The Jonathans’s: There is God

Nigeria's first lady, Dame Patience Jonathan

Nigeria’s first lady, Dame Patience Jonathan

I watched Mrs Jonathan’s meeting on Channels TV and came
away with more than mixed feelings.
As I watched this important gathering that Mrs Jonathan had
pulled together on the back of lack of results in the case of
the abducted school girls of Chibok in Borno State, my
immediate impression was that, chai, with the right handling,
this lady could be a good leader. And since we are already
being led, or must be led by a Jonathan, we are probably being
governed by the wrong one.
Then, lamentably, Mrs Jonathan veered off and went the
way of…well…Mrs Jonathan. She began to want to conflate
matters and lay the wrong emphasis on the wrong things.
But, doesn’t matter; Mrs Jonathan had done something that, in
the beginning, was certainly right; something that needed to
be done and should have been done long before then. Through
her small meetings, Mrs Jonathan managed to upstage her
husband and, in fact, achieved in a couple of days more than
the President and his security chiefs have achieved in damn
near three years. Her intervention was more dynamic and
shone more light on some pertinent issues – not like the
occasional photo of talk-shop we get from the President.
Sometimes, a leader just has to lead; period. Mrs Jonathan, in
her own garrulous way, did just that at the end of last week.
She had dragged before her some of the dramatis personae in
this whole sordid Chibok matter. Through her effort, we can
now see that there has been a method to Boko Haram‘s
madness all along. We now know that apart from churches,
Boko Haram appears to have been deliberately targeting
schools with largely Christian students or in largely Christian
populated areas.
Through Mrs Jonathan’s effort, we also found out that the
governor of Borno State, Kashim Shettima, despite West
African Examination Council’s (WAEC) advice to the contrary,
deliberately left the school (a State school) open for exams
and therefore left it vulnerable to what subsequently befell
those girls. Mr Shettima refused for the students to be
moved to relatively safer examination centres in Maiduguri.
Instead, he wrote to WAEC assuring them that adequate
security will be provided for the school. Obviously, adequate
security wasn’t provided; look what has happened! You can
begin to see why Mrs Jonathan veered off tangent and gave
in to her more impulsive, antediluvian and suspicious side.
This should give all of us a pause. The rest of us and Mr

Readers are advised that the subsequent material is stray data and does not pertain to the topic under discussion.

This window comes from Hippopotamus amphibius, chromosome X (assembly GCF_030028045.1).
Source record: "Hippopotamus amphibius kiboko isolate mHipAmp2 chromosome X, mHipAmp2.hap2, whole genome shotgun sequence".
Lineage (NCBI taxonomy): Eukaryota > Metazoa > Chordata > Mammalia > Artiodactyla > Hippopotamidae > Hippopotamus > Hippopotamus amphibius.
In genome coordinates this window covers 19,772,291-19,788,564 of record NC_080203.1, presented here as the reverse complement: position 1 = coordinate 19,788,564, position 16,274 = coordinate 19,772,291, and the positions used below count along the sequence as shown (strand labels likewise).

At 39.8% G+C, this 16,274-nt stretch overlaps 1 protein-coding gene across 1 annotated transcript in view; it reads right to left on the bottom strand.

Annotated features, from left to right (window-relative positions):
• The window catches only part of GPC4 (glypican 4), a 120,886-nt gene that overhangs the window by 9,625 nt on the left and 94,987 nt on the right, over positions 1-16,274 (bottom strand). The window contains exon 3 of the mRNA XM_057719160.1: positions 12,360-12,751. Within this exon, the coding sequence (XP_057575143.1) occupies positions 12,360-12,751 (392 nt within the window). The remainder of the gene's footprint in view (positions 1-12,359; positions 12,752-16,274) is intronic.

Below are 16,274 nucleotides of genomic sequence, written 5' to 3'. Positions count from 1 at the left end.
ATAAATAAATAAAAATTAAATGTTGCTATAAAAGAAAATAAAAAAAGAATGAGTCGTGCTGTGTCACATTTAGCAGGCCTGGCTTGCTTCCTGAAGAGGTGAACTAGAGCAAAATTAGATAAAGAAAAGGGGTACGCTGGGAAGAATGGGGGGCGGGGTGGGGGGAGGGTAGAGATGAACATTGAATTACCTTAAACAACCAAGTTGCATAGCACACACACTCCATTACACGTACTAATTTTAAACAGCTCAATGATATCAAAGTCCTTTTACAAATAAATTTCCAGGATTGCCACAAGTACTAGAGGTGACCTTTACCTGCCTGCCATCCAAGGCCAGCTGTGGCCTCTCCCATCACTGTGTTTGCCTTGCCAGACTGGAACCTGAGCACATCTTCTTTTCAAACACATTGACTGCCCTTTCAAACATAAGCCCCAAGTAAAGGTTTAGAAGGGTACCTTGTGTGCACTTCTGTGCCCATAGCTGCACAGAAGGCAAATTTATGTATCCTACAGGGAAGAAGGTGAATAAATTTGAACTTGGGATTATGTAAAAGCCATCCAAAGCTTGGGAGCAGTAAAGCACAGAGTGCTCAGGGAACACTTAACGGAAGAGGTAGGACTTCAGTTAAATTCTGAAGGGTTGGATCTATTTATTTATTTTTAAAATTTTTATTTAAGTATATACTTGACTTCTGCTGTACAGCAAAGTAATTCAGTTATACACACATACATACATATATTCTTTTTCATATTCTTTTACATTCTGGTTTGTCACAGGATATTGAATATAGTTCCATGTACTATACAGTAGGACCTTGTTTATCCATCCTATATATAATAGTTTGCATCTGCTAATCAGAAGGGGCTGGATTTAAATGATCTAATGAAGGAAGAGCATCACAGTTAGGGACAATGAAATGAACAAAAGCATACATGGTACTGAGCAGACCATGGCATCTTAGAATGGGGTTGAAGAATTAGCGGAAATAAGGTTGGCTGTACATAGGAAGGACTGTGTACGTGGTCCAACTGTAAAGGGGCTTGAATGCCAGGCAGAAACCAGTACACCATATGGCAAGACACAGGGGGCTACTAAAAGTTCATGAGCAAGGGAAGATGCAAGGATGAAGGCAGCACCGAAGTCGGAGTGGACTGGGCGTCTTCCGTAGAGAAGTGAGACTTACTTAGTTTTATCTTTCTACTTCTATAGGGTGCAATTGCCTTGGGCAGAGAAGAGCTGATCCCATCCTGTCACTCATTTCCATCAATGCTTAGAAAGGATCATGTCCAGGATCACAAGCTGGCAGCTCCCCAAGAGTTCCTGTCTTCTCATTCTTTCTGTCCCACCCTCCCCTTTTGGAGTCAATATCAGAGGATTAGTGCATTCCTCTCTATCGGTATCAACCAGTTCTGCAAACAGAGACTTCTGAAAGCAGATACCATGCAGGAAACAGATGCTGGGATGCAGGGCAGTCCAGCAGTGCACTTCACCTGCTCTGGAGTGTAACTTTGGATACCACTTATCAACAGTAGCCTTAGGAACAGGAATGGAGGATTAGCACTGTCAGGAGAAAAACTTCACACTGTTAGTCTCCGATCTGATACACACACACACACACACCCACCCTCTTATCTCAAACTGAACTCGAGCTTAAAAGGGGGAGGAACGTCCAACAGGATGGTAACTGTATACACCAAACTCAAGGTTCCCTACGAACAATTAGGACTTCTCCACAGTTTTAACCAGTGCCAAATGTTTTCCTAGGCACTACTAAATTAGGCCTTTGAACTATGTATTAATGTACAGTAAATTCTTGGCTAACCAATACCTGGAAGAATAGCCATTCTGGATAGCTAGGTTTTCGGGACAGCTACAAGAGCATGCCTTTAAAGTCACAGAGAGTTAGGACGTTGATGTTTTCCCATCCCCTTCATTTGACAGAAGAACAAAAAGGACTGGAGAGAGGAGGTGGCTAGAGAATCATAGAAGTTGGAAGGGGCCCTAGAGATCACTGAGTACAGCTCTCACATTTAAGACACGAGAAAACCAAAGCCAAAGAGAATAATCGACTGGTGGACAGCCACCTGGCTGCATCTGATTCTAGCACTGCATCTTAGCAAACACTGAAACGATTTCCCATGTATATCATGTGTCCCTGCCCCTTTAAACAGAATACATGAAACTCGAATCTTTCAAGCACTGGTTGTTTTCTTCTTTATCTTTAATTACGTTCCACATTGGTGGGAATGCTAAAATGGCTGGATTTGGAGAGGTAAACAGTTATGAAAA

Jonathan need to rethink our approach to this menace.
Furthermore, I was shocked to hear the President say that we
do not have a modern army. We don’t? What then has been
happening to all the billions that go into Defence budgets
every year? So, in a way, I was relieved to learn that the
Americans are coming to help us out. At this point, any help
would be better than what has obtained for three long
weeks. However, it would be best if the Americans assist
from the ‘rear’ so that their humanitarian intervention doesn’t
turn into another theatre of good versus evil confrontation.
My guess is that the cowardly Boko Haramites are still holding
on to the school girls in the forest as human shields. What an
And this is why I disagree with Ms Iyabo Obasanjo who in a
recent open letter to Boko Haram likened that group to a
revolutionary one.
I don’t know whether Ms Obasanjo’s take was informed by
her ongoing walk down the cathartic path, but to christen
Boko Haram a revolutionary group sounds too close to
blasphemy. If anything, Boko Haram is the military arm of one
half of the exploitative and thieving cabal that holds Nigeria
down. Their current campaign is directed squarely at the
people – the exact opposite definition of a revolution. After
maiming and killing fellow citizens, their leaders can often be
found cooling off in the inner recesses of the mansions and
guest houses of cabal members.
This is why I spit whenever I hear another one of their
leaders carp that Jonathan should not seek re-election
because of his lack of vigour in combating insecurity in the
country. This is coming from the same people who told us
that they will make the country ungovernable. It is like a
tenant who lets into the house his sticky-fingered prodigal
son only to turn around and blame the gateman for his missing
Their Boko Haram has taken up arms against the State, not in
a revolutionary fervour but to criminally avenge an election
loss. Do revolutionaries drive past schools of the privileged,
head for schools for ordinary folks and gun down sleeping
students in their beds? Do revolutionaries drive past opulent
mansions and other obscene edifices of graft and go bomb a
motor park for the exclusive use of ordinary folks? I don’t
think so.
It really burns me that Mr Jonathan continues to refuse to pick
up the sponsors of Boko Haram. What really is stopping him?
I don’t at all understand this kind of leadership model.
So I found Mrs Jonathan’s effort and contribution (which
sadly later degenerated into a spectacle) in unravelling this
national heartbreak refreshing. We just wish Mr Jonathan
could be more like her in some aspects.

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